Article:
2013–2014[edit]

Burnett began another rebuilding cycle for the 2013–14 OHL season, with a lot of trades made. Remi Elie was brought in from the London Knights, and led the team in scoring with 28 goals, 37 assists, and 65 points. Overage forward Cameron Brace came from the Owen Sound Attack and scored 27 goals. Jordan Subban led the defence with 12 goals, and 30 assists. OHL entry draft picks Justin Lemcke, and Adam Laishram,[72] earned the most playing time for 16-year olds. Charlie Graham emerged as the number one goalie playing 53 games.[104] Scott Simmonds was awarded the Dan Snyder Memorial Trophy as the OHL Humanitarian recipient. The Bulls finished with a record of 23–38–4–3 record, earning 53 points. Burnett's team narrowly missed the playoffs, just one point out of eighth place.[105]

2014–2015[edit]

Burnett continued to build the Bulls for the 2014–15 OHL season. Defenceman Jordan Subban led the team in scoring with 25 goals, 27 assists, and 52 points. In the OHL draft, Burnett picked up centreman Brandon Saigeon, and defenceman Cole Candella.[72] Goaltender Charlie Graham played 51 games, earning 23 wins.[106] Burnett recorded his 600th OHL coaching victory on December 13, 2014.[107] Burnett improved the team's record to 27–33–3–5, earning 62 points and seventh place.[108] On March 12, 2015, it was announced that Gord Simmonds had sold the team to Michael Andlauer, and it would be relocated to Hamilton, Ontario for next season.[109] Burnett and the Bulls entered the playoffs knowing it would be the final chance for success in Belleville. The Bulls faced the second place Barrie Colts in the first round, and were swept in four games, by scores of 2-3, 2-8, 1-2 in overtime, and 2-4.[110]

Hamilton Bulldogs (2015–2016)[edit]

The Belleville Bulls became the Hamilton Bulldogs for the 2015–16 OHL season. On April 10, 2015, Andlauer confirmed that Burnett was retained to be head coach and general manager of the Bulldogs.[111] Burnett's assistant coaches were Troy Smith who was previously head coach of the Kitchener Rangers, and Ron Wilson who was a long-time assistant coach in the AHL and had worked with the previous Hamilton Bulldogs.[112] Burnett's new boss would become Steve Staios, who was named president of the Bulldogs on June 5, 2015.[113] Staios had previously played for Burnett on the Niagara Falls Thunder.[114] Burnett continued a rebuilding process in Hamilton that started the previous season in Belleville. The Bulldogs offence struggled as no player scored 60 points in the season, and the team scored only 197 goals.[112] The Bulldogs finished in ninth place with a 25–35–8–0 record, and missed the playoffs. On April 4, 2016, Burnett was terminated as Bulldogs coach and general manager as the team wanted to go a different direction and separate the two roles.[115][116]

Flint Firebirds (2016–2017)[edit]

On May 17, 2016, the OHL appointed Burnett as the general manager of the Flint Firebirds, signing a three-year contract starting with the 2016–17 season.[117][118] Burnett took over the managing duties of a Firebirds franchise that earned only 46 points in the 2015–16 season and had missed the playoffs for a second consecutive season. Burnett was successful in getting commitments from each of the top three draft picks, including fellow Port Perry native and first round draft pick Ty Dellandrea.[119] In the 2016–17 season the Firebirds earned 72 points, and making the playoffs as the 7th place seed. In the off-season, Burnett left the Firebirds to return to the Guelph Storm.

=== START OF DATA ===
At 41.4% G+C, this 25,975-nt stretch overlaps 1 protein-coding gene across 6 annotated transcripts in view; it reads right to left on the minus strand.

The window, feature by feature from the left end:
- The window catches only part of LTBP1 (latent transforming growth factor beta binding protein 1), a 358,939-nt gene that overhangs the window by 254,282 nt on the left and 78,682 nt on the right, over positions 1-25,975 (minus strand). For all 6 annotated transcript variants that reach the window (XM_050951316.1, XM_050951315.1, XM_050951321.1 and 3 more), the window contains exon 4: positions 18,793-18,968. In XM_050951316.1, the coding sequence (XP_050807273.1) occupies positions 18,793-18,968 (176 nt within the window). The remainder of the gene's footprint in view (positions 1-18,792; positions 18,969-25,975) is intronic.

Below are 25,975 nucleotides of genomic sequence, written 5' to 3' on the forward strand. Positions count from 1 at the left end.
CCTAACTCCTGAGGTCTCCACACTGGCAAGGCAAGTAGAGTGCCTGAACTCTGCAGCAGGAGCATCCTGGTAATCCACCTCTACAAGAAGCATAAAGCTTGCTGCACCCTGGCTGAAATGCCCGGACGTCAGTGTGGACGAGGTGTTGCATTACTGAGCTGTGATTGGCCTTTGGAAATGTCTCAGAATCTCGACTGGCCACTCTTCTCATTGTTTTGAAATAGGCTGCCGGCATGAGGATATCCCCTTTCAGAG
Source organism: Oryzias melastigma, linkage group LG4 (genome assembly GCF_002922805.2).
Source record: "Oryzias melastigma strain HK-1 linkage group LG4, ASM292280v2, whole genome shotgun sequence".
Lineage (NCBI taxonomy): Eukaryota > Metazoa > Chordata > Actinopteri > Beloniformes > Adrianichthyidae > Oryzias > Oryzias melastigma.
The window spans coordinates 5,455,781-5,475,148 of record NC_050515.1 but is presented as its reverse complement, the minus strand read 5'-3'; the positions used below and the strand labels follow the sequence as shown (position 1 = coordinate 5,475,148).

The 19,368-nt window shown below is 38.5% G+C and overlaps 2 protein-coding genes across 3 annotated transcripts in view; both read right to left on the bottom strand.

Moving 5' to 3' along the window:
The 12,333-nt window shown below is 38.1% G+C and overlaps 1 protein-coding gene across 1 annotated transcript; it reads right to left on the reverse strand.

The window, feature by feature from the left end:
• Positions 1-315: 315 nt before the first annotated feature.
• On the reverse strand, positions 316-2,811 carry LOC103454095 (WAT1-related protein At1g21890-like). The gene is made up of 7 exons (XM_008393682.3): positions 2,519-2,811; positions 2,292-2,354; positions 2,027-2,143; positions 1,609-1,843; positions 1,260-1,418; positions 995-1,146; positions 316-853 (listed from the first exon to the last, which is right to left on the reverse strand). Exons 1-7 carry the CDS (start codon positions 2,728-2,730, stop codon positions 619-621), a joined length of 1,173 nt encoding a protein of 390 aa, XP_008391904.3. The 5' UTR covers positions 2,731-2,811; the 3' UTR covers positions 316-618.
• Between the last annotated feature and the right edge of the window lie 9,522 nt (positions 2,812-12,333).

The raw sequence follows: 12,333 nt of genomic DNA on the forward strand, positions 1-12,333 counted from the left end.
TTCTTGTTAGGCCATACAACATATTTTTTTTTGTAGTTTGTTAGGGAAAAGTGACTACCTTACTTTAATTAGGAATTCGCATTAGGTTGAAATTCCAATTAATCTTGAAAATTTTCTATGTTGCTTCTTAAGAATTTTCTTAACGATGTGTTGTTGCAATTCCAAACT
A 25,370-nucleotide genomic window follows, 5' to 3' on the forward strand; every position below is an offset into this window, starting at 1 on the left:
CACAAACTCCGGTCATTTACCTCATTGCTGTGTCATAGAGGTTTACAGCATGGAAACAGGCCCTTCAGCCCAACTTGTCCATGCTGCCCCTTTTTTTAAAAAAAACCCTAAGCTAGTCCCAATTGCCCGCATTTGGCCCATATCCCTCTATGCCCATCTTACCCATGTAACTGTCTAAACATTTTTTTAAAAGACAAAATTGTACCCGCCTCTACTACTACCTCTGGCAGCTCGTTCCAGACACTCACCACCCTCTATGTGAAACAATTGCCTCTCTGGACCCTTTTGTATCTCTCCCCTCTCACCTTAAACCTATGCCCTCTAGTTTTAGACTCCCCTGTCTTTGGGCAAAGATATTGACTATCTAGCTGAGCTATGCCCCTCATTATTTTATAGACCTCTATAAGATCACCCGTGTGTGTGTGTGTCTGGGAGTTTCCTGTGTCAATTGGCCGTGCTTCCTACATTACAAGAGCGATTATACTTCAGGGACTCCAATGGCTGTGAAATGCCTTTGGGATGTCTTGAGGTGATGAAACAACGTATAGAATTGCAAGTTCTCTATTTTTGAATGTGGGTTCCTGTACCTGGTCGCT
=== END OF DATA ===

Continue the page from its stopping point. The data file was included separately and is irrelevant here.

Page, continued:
Guelph Storm (2017–2018)[edit]

After a year off from coaching, Burnett returned to the Guelph Storm for the 2017–18 OHL season in the dual role as head coach and general manager.[2] Burnett takes over a team that finished last place in the western conference in the 2016–17 season. Burnett used the second overall pick in the 2017 OHL entry draft to select Tag Bertuzzi, the son of Guelph Storm alumnus Todd Bertuzzi.[120]

National coaching duties[edit]

Burnett's success with the Guelph Storm earned him his first Hockey Canada appointment. Burnett was named head coach of Canada's U20 National Junior team for the 1999 World Junior Ice Hockey Championships in Winnipeg. Claude Julien and Stan Butler were named as assistant coaches. After the conclusion of the team's summer evaluation camp, Burnett resigned on August 18, 1998 to become an assistant coach for the Mighty Ducks of Anaheim in the NHL.[47] The team would claim the silver medal with Tom Renney replacing Burnett.

In 2001 while coaching the Oshawa Generals, Burnett was named head coach of Canada's U18 National team along with assistant coaches Jim Hulton and Guy Lalonde for the summer's Six Nations Cup in the Czech Republic.[5] Canada defeated the host team Czech Republic in the final to win the gold medal.

Burnett was named to four Team Canada staffs while coaching with the Belleville Bulls. Burnett was named an assistant coach for Canada's U18 National team at the 2010 IIHF World U18 Championships in Belarus, along with head coach Guy Carbonneau, and assistant coach Rob Sumner.[6][121] Canada lost its first game 1–3 to Switzerland, won its second game 11–3 against Belarus, lost the third game 0–5 to the United States, and lost its fourth game 4–5 to Sweden. Canada missed out on the medal round and played in the relegation round instead. Canada won 5–1 against Latvia, and won 4–2 against Slovakia to finish 7th overall and avoid relegation.

Burnett was promoted to head coach of the U18 National team for the summer's 2010 Ivan Hlinka Memorial Tournament, with Jim Hiller and Ron Choules as assistant coaches.[6] The event was jointly hosted in Slovakia and the Czech Republic. Canada won its first three games to progress to the medal round. Canada defeated the Czech Republic 6–2 in the semifinal and defeated the United States 1–0 in the final to win the gold medal.